published February 25, 2001
A little mess in
When a 30-year-old law is dusted off right
after folks come to town to shake things up, they can bet they’re
rubbing people the wrong way.
So officials in Marion should
not be surprised to find themselves sued in a challenge that
involves their 7 p.m. curfew and $7.50 registration fee for each
canvasser Ohio Citizen Action sent to town to tell residents about
residual pollution at the River Valley Schools complex.
pollution is worrisome because in 1997 the Ohio Health Department
announced an unusually high rate of leukemia in and around Marion.
Trichloroethylene, a solvent that stays in the soil, has been
identified on school grounds, along with benzo(a)pyrene, a known
While scientists don’t know whether exposure to
pollutants caused leukemia or other illnesses, the school system
plans to rebuild on other property, a prospect that leaves students
in the school complex in question until 2003.
the middle and high schools are safe, provided contaminated areas
are avoided and the air continues to be monitored. Citizen Action,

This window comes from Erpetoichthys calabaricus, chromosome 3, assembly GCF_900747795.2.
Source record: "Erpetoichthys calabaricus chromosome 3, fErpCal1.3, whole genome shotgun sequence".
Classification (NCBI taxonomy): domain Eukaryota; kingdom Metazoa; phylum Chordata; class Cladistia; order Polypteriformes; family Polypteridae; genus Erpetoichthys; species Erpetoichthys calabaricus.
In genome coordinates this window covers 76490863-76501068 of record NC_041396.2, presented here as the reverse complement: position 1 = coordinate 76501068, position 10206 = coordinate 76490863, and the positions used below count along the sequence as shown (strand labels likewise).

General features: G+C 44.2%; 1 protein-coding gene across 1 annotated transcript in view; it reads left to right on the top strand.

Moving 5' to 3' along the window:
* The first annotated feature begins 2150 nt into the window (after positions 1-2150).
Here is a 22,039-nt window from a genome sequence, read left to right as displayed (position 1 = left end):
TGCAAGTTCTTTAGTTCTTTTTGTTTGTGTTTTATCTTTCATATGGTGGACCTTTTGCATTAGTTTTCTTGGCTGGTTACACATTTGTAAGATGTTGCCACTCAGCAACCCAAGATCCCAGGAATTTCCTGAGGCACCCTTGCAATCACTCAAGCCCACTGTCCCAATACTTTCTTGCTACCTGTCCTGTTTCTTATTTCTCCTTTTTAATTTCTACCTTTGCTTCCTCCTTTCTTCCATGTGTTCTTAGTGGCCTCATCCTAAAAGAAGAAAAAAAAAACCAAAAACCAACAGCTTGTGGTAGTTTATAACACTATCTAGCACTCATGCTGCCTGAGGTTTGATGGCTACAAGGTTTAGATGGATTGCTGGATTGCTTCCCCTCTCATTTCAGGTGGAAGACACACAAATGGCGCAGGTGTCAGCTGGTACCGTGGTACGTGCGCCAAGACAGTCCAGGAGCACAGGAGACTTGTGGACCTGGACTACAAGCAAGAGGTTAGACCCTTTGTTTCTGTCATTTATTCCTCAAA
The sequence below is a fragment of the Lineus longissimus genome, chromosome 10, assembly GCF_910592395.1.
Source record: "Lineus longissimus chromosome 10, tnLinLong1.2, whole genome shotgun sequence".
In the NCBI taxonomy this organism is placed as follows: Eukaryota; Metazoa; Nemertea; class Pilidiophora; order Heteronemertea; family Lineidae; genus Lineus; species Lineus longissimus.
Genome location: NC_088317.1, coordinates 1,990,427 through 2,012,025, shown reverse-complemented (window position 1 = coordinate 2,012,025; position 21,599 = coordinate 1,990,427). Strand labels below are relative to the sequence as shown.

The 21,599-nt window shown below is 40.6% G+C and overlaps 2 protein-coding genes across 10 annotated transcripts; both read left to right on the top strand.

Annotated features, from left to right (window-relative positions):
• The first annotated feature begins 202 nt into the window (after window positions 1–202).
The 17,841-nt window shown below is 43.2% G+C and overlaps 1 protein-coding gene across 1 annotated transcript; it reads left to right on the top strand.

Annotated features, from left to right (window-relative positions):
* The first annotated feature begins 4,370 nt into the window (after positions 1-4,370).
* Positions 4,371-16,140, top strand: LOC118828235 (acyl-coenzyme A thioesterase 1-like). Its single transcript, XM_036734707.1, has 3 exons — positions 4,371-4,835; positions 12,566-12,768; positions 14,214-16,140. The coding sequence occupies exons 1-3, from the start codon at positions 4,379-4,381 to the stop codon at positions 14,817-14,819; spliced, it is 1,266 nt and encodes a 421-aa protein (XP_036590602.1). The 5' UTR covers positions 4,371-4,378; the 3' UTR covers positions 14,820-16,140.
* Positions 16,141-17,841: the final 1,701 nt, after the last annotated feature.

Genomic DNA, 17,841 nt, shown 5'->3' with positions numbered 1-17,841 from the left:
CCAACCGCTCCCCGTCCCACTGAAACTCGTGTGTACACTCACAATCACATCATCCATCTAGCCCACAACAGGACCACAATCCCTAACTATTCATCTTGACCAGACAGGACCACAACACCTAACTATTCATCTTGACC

for its part, is demanding that other structures be found for
classes in the interim.
The environmental group maintains
that the city began enforcing the curfew as the situation with the
schools - built in 1962 on acres where the military burned or buried
toxic chemicals - heated up. Citizen Action canvassers went
door-to-door in areas around the school, which is not within city
limits, as well as in the city itself.
Until 1999, Citizen
Action maintains it had its people out on other matters, knocking on
doors in Marion until 9 p.m., a time various federal court decisions
have cited as proper to cease such activity.
have a few weeks in which to respond to the Citizen Action
complaint, filed in federal court in Toledo. In that time its
attorneys should come to terms with this citizens’ group without
wasting taxpayer money on defending an indefensible policy. Choking
off the voice of the messenger won’t make pollution go away.